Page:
- Pat Sorenson. Failure to Invest in High-Quality Child Care Hurts Children and State’s Economy. Michigan League for Public Policy. Lansing, MI. September 2014.
- Lori E. Skibbea, Carol McDonald Connorb, Frederick J. Morrisonc, Abigail M. Jewkesd. Schooling effects on preschoolers’ self-regulation, early literacy, and language growth. Early Childhood Research Quarterly 26 (2011). pp 42-49.
- Child Trends. Research-based Responses to Key Questions about the 2010 Head Start Impact Study. Child Trends Early Childhood Highlights. Volume 2. Issue 1. January 28, 2011.
- Hirokazu Yoshikawa et al. Investing in Our Future: The Evidence Base on Preschool Education. http://fcd-us.org/resources/evidence-base-preschool
- Sheila Smith, Mercedes Ekono, Taylor Robbins. State Policies through a Two-Generation Lens: Strengthening the Collective Impact of Policies that Affect the Life Course of Young Children and their Parents. National Center for Children in Poverty, Mailman School of Public Health, Columbia University. September 2014.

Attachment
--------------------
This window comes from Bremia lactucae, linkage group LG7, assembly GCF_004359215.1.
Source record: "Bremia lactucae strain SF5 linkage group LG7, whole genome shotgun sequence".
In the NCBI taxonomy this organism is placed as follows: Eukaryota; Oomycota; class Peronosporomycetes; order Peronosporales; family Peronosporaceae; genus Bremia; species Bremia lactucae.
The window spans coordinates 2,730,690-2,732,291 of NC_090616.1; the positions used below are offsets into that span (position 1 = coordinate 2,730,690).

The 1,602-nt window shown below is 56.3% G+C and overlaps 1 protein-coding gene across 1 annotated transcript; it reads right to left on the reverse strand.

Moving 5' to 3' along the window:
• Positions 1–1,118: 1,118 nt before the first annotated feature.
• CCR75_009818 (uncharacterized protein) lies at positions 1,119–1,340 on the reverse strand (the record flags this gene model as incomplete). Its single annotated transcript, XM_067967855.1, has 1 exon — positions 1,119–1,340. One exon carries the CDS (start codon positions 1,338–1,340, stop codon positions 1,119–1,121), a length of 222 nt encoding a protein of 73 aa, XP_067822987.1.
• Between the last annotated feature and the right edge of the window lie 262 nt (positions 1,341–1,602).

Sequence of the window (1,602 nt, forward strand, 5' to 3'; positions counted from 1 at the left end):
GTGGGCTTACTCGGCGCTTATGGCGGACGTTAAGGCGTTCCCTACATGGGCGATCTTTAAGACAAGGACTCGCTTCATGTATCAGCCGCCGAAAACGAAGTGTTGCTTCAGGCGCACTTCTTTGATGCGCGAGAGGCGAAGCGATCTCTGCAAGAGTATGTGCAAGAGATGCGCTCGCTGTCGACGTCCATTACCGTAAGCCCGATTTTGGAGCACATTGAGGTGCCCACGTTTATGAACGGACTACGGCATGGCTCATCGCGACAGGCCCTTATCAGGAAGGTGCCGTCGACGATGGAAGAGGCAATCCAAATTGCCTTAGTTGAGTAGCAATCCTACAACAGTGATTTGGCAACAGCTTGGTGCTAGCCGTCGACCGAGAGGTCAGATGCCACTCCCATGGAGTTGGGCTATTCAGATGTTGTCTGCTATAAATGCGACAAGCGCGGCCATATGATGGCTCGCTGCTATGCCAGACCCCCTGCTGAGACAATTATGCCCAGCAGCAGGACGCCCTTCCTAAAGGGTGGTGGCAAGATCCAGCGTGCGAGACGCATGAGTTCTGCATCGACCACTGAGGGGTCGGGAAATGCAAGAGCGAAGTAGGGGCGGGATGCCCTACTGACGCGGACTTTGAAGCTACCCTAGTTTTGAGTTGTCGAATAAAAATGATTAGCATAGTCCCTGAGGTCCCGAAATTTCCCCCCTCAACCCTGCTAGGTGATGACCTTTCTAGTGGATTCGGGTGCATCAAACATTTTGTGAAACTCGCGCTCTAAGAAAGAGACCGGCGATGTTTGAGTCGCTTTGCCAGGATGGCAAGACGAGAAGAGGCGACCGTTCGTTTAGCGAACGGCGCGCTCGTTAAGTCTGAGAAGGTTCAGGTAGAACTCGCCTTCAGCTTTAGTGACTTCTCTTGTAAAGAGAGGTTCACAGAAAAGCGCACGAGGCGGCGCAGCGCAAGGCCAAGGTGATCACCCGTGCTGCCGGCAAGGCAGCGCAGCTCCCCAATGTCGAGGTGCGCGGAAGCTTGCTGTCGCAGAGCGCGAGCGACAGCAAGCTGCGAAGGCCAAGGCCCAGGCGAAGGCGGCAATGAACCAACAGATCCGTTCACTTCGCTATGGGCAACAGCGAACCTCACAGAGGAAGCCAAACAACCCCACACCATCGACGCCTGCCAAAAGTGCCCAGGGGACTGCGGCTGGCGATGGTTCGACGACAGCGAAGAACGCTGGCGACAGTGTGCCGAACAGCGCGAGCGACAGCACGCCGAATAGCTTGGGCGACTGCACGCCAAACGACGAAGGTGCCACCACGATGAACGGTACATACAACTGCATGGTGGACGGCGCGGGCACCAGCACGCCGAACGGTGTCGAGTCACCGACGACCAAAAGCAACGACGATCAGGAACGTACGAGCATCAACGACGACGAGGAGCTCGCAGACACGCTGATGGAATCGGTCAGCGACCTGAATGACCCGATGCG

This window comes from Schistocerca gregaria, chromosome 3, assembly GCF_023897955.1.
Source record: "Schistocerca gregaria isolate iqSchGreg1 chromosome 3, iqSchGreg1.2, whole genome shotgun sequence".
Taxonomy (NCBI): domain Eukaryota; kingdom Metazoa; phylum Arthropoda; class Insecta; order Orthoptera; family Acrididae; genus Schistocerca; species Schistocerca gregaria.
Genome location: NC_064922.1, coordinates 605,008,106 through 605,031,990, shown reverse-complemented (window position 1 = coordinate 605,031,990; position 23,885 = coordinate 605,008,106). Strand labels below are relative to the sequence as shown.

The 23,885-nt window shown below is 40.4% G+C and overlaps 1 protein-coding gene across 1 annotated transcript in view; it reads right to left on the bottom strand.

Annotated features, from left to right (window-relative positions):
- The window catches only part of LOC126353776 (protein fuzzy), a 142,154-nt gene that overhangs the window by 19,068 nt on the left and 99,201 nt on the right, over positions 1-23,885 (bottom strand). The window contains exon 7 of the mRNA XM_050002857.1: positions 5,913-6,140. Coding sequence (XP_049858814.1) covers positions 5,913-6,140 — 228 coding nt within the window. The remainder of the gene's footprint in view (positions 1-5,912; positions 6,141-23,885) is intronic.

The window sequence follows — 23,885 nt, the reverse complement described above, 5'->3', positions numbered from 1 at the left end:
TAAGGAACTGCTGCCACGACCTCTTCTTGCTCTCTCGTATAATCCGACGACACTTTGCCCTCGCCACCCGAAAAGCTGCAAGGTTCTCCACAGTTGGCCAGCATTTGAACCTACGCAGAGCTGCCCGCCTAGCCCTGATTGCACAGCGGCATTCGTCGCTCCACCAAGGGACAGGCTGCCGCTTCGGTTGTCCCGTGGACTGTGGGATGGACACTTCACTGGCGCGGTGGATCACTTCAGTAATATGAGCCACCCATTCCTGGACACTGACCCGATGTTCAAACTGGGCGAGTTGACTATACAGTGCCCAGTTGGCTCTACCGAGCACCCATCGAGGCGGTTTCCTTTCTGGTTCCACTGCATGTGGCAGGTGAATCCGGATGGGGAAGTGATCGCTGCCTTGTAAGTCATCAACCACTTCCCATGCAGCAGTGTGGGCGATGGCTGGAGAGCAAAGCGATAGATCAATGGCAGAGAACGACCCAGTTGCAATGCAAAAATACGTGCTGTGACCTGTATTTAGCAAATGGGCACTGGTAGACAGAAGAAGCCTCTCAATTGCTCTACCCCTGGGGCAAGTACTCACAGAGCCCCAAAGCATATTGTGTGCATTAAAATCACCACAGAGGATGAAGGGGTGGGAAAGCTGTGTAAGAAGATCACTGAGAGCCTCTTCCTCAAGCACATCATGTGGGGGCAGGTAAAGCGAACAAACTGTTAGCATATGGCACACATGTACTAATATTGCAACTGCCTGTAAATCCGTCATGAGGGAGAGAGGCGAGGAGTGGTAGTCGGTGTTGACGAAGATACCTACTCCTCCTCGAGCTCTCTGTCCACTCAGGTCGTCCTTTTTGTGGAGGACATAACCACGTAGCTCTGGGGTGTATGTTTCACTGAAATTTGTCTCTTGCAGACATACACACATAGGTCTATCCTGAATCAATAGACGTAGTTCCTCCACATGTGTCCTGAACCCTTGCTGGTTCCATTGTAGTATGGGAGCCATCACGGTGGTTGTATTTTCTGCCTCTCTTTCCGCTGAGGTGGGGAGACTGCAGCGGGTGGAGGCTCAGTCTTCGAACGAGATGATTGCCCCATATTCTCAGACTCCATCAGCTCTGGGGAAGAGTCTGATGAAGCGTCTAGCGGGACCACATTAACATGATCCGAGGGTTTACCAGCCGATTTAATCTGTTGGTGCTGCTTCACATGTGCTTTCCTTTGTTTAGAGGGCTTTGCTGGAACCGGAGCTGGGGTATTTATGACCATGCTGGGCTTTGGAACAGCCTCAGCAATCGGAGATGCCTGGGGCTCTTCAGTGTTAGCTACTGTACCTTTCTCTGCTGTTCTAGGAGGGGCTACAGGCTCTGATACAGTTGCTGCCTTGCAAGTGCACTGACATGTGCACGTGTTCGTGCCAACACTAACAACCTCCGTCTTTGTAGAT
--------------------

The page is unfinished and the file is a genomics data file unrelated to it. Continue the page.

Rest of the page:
- Gail Braverman. Class size and student achievement: what school leaders must know! Michigan Association of School Boards Journal. Spring 2002 Journal Special Report.
- Social and Emotional Health of Children Birth to Age 8 Fact Sheet. www.michigan.gov/socialemotionalhealth
- Summary provided by Deborah Weatherston, PhD., IMH-E®Executive Director, MI-AIMH.
- National Survey of Child Health 2011/2012 NSCH National Chartbook Profile for Michigan vs. Nationwide.